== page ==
8 ‘Smart Beta’ ETFs That Cut Unique Paths

June 16, 2015

[Editor's Note: "PowerShares International BuyBack Achievers Portfolio" has been corrected to "PowerShares BuyBack Achievers Portfolio."]

This article is part of a regular series of thought leadership pieces from some of the more influential ETF strategists in the money management industry. Today's article, the third in a three-part series about “smart beta,” is by John Eckstein, chief investment officer and director of research at Astor Investment Management.

This is my third note on "smart beta" funds. This time, I’ll look at those funds that ETF.com classifies as "alpha seeking." Despite the fact that "alpha-seeking beta funds" is internally inconsistent, we’ll ignore linguistic niceties and see what these funds have to offer.

These are funds that select stocks based on a well-defined methodology that we hope will outperform passive indexes with either capitalization or factor weights. As most other ETFs have been devoted to replicating indexes, this is a much smaller universe.

Specifically, this third and final look at smart-beta ETFs will focus on the strategies that don’t fit neatly into any other categories I explored in the first two installments. In the first installment, I looked at dividend-focused funds, and in part II, I looked at nondividend smart-beta strategies.

I’m talking about funds like the PowerShares S&P 500 Downside Hedged Portfolio (PHDG | B-44): strategies organized around the VIX volatility index, or equity strategies organized with options overlays.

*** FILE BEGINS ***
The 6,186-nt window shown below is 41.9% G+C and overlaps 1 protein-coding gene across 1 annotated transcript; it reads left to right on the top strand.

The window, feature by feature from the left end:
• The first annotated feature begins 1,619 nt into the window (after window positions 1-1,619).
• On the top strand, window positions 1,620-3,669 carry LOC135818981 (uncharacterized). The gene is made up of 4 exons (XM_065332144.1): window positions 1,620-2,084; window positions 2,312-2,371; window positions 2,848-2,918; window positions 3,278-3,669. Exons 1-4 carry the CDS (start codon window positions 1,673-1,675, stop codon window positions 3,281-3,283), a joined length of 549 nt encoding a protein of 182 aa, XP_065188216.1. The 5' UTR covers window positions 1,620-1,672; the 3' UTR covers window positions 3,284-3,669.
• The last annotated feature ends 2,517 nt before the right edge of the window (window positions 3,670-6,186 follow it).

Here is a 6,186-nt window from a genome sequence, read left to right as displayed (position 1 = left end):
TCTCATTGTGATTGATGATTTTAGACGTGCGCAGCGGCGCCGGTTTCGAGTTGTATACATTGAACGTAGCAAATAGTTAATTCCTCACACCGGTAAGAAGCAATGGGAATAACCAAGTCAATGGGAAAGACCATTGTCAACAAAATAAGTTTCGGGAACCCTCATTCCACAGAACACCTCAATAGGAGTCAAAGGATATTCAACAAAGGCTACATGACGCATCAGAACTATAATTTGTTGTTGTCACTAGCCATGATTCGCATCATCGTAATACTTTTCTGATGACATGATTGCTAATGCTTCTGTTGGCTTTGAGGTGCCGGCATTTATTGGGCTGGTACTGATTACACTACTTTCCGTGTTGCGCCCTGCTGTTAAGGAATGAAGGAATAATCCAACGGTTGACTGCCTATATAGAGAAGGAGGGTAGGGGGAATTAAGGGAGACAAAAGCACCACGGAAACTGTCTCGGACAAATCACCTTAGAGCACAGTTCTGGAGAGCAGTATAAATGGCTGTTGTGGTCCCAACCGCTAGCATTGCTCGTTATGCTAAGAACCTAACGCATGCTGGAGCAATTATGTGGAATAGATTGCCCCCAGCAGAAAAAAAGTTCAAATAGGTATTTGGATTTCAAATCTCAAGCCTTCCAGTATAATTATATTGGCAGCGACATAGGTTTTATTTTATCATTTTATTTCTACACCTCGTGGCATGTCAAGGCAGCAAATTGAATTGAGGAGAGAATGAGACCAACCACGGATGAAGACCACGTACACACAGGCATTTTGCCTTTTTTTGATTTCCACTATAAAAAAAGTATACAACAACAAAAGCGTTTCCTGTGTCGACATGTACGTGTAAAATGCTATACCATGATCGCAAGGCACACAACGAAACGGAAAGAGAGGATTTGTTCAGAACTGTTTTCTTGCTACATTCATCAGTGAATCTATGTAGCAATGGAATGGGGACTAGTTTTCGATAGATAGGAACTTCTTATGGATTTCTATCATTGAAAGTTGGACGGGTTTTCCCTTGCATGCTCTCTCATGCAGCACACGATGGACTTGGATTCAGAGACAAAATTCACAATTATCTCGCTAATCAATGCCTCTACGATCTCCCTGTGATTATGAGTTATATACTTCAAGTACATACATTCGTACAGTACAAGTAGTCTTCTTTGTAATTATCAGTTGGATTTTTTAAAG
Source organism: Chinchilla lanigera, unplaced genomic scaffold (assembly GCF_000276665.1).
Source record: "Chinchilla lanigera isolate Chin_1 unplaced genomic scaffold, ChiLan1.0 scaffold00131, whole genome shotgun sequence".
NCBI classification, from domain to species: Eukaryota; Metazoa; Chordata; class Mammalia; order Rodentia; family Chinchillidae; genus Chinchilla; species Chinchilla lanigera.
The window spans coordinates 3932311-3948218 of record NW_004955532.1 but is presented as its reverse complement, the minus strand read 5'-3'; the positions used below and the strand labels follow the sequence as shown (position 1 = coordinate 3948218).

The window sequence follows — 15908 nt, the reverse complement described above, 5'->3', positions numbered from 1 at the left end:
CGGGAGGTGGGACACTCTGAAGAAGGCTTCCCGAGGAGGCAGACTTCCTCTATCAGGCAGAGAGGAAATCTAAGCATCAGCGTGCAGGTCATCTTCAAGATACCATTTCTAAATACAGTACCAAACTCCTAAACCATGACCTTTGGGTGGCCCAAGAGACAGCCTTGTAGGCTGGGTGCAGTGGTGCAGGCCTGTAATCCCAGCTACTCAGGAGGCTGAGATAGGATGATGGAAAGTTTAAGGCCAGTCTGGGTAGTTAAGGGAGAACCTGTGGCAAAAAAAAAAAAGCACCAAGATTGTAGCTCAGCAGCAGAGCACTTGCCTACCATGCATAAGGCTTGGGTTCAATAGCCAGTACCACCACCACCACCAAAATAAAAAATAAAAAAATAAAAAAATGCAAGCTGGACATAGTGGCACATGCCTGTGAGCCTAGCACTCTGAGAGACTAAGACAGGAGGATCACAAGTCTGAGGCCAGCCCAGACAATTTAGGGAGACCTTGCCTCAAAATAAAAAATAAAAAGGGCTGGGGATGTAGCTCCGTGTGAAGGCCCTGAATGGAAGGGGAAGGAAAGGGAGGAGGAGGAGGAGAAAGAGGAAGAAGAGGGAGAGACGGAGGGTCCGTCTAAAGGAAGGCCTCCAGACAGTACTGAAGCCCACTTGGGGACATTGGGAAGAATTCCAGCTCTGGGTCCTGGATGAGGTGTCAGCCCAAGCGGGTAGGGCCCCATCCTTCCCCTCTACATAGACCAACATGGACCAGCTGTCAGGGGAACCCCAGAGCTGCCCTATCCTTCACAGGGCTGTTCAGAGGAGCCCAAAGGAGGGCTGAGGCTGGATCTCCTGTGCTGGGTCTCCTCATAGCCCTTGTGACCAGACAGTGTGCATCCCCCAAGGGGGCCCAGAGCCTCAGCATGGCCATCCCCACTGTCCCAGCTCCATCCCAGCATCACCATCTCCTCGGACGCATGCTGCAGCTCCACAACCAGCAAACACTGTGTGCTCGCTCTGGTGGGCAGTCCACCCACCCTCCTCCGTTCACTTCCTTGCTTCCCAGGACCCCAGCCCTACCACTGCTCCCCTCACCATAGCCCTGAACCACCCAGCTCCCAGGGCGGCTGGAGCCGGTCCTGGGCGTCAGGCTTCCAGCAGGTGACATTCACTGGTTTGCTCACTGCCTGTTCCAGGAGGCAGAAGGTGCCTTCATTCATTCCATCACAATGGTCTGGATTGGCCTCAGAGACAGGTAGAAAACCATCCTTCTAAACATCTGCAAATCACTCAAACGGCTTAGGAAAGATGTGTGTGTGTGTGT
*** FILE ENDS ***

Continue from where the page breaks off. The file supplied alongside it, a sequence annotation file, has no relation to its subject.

But before pushing onward, I’ll remind readers that my previous columns on smart-beta ETFs were hedged with warnings about extrapolating from backtests, and as far as that goes, I need to repeat myself here.

Setting Up The Comparisons

We only have index histories extending beyond the ETFs for six of our funds, but in five of six instances, the alpha after the index was defined is below the alpha for the index over its simulation period, adjusted for the ETF's fees.

The beta delivered seems to be about what was simulated on average. My conclusion is that investors should place as much emphasis on the economic rationale behind the funds as the performance, live or simulated. 

So, I selected just eight of the larger funds from the list of alpha-seeking ETFs on the ETF.com site. The table below shows the period from 2001 and 2010, to-date. The data here are based on the indexes underlying the strategies, but they are also adjusted for the current fees of the ETFs. Only four of the indexes go back to 2001. 

  1/2001 - 5/2015   1/2010 - 5/2015      
  Compund Annualized   Compund Annualized      
FPX 9% 0.46 -52%   20% 1.22   June 2005 IPOs
PBP 3% 0.28 -36%   7% 0.70   April 2002 Option writing
PKW 12% 0.79 -50%   19% 1.38   Dec. 2006 Buyback
CSD         20% 1.24   June 2006 Spinoffs
GURU         16% 0.97   June 2012 Track hedge funds
MOAT         15% 0.88   June 2012 Wide moat
PDP         17% 1.10   March 2007 Momentum
PHDG         7% 0.78   Nov. 2009 Buys VIX futures
S&P 500 5% 0.35 -51%   15% 1.11      

Alpha-seeking ETFs, performance of index tracked by funds, adjusted for ETF fees. Sources: Bloomberg, ETF.com, Astor calculations.

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